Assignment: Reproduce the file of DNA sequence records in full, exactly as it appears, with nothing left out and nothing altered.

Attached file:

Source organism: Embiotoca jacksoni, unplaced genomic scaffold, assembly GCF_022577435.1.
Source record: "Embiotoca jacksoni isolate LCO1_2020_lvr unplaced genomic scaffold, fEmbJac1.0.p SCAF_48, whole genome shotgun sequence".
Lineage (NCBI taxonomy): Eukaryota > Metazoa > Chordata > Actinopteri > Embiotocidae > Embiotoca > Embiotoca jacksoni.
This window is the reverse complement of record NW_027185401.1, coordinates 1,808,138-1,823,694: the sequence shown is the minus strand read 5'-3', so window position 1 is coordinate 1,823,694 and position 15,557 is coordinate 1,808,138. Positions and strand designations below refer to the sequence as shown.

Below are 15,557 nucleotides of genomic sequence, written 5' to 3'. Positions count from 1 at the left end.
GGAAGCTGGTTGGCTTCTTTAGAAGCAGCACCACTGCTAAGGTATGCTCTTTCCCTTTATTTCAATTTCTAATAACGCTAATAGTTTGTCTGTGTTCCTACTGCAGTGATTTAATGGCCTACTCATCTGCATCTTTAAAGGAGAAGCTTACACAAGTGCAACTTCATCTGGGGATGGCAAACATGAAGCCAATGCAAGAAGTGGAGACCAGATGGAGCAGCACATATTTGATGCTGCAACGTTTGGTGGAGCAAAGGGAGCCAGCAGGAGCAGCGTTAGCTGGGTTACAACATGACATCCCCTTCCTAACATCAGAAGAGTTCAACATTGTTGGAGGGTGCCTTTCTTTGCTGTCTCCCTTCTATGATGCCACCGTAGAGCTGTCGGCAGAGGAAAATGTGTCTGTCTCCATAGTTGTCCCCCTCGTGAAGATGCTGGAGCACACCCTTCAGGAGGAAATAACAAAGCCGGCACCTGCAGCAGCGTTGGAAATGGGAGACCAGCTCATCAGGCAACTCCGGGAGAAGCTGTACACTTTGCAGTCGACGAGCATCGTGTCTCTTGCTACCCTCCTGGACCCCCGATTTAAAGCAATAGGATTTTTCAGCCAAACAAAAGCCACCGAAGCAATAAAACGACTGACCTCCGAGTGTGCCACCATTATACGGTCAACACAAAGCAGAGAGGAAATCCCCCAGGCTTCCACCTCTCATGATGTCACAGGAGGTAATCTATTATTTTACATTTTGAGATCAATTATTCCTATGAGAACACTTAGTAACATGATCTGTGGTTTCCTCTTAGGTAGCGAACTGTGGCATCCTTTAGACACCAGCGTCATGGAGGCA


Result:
Source organism: Embiotoca jacksoni, unplaced genomic scaffold, assembly GCF_022577435.1.
Source record: "Embiotoca jacksoni isolate LCO1_2020_lvr unplaced genomic scaffold, fEmbJac1.0.p SCAF_48, whole genome shotgun sequence".
Lineage (NCBI taxonomy): Eukaryota > Metazoa > Chordata > Actinopteri > Embiotocidae > Embiotoca > Embiotoca jacksoni.
This window is the reverse complement of record NW_027185401.1, coordinates 1,808,138-1,823,694: the sequence shown is the minus strand read 5'-3', so window position 1 is coordinate 1,823,694 and position 15,557 is coordinate 1,808,138. Positions and strand designations below refer to the sequence as shown.

Below are 15,557 nucleotides of genomic sequence, written 5' to 3'. Positions count from 1 at the left end.
GGAAGCTGGTTGGCTTCTTTAGAAGCAGCACCACTGCTAAGGTATGCTCTTTCCCTTTATTTCAATTTCTAATAACGCTAATAGTTTGTCTGTGTTCCTACTGCAGTGATTTAATGGCCTACTCATCTGCATCTTTAAAGGAGAAGCTTACACAAGTGCAACTTCATCTGGGGATGGCAAACATGAAGCCAATGCAAGAAGTGGAGACCAGATGGAGCAGCACATATTTGATGCTGCAACGTTTGGTGGAGCAAAGGGAGCCAGCAGGAGCAGCGTTAGCTGGGTTACAACATGACATCCCCTTCCTAACATCAGAAGAGTTCAACATTGTTGGAGGGTGCCTTTCTTTGCTGTCTCCCTTCTATGATGCCACCGTAGAGCTGTCGGCAGAGGAAAATGTGTCTGTCTCCATAGTTGTCCCCCTCGTGAAGATGCTGGAGCACACCCTTCAGGAGGAAATAACAAAGCCGGCACCTGCAGCAGCGTTGGAAATGGGAGACCAGCTCATCAGGCAACTCCGGGAGAAGCTGTACACTTTGCAGTCGACGAGCATCGTGTCTCTTGCTACCCTCCTGGACCCCCGATTTAAAGCAATAGGATTTTTCAGCCAAACAAAAGCCACCGAAGCAATAAAACGACTGACCTCCGAGTGTGCCACCATTATACGGTCAACACAAAGCAGAGAGGAAATCCCCCAGGCTTCCACCTCTCATGATGTCACAGGAGGTAATCTATTATTTTACATTTTGAGATCAATTATTCCTATGAGAACACTTAGTAACATGATCTGTGGTTTCCTCTTAGGTAGCGAACTGTGGCATCCTTTAGACACCAGCGTCATGGAGGCA